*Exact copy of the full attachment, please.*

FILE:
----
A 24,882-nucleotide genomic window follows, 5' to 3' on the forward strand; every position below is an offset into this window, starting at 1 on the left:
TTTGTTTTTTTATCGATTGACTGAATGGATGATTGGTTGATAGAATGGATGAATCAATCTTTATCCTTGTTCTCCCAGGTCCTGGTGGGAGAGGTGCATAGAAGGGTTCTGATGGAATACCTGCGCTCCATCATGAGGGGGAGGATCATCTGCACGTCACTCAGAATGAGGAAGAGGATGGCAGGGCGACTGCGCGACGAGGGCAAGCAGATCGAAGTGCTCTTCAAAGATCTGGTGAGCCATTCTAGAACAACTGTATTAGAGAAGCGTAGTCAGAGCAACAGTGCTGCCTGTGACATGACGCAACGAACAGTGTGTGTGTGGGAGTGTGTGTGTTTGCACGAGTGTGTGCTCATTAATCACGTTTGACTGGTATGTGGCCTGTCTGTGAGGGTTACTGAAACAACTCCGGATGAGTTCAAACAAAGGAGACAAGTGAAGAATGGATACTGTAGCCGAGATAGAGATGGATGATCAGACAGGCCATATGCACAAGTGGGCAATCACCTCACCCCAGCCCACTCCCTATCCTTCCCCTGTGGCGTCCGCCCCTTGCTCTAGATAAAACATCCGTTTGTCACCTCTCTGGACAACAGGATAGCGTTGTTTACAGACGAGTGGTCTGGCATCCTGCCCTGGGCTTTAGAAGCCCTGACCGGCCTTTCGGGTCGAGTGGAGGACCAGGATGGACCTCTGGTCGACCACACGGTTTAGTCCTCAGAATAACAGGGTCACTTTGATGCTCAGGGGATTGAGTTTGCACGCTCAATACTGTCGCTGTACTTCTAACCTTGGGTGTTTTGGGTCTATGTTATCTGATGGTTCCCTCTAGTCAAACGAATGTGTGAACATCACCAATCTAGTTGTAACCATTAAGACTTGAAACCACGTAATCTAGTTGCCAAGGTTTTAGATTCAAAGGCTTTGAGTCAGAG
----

A 24,882-nucleotide genomic window follows, 5' to 3' on the forward strand; every position below is an offset into this window, starting at 1 on the left:
TTTGTTTTTTTATCGATTGACTGAATGGATGATTGGTTGATAGAATGGATGAATCAATCTTTATCCTTGTTCTCCCAGGTCCTGGTGGGAGAGGTGCATAGAAGGGTTCTGATGGAATACCTGCGCTCCATCATGAGGGGGAGGATCATCTGCACGTCACTCAGAATGAGGAAGAGGATGGCAGGGCGACTGCGCGACGAGGGCAAGCAGATCGAAGTGCTCTTCAAAGATCTGGTGAGCCATTCTAGAACAACTGTATTAGAGAAGCGTAGTCAGAGCAACAGTGCTGCCTGTGACATGACGCAACGAACAGTGTGTGTGTGGGAGTGTGTGTGTTTGCACGAGTGTGTGCTCATTAATCACGTTTGACTGGTATGTGGCCTGTCTGTGAGGGTTACTGAAACAACTCCGGATGAGTTCAAACAAAGGAGACAAGTGAAGAATGGATACTGTAGCCGAGATAGAGATGGATGATCAGACAGGCCATATGCACAAGTGGGCAATCACCTCACCCCAGCCCACTCCCTATCCTTCCCCTGTGGCGTCCGCCCCTTGCTCTAGATAAAACATCCGTTTGTCACCTCTCTGGACAACAGGATAGCGTTGTTTACAGACGAGTGGTCTGGCATCCTGCCCTGGGCTTTAGAAGCCCTGACCGGCCTTTCGGGTCGAGTGGAGGACCAGGATGGACCTCTGGTCGACCACACGGTTTAGTCCTCAGAATAACAGGGTCACTTTGATGCTCAGGGGATTGAGTTTGCACGCTCAATACTGTCGCTGTACTTCTAACCTTGGGTGTTTTGGGTCTATGTTATCTGATGGTTCCCTCTAGTCAAACGAATGTGTGAACATCACCAATCTAGTTGTAACCATTAAGACTTGAAACCACGTAATCTAGTTGCCAAGGTTTTAGATTCAAAGGCTTTGAGTCAGAG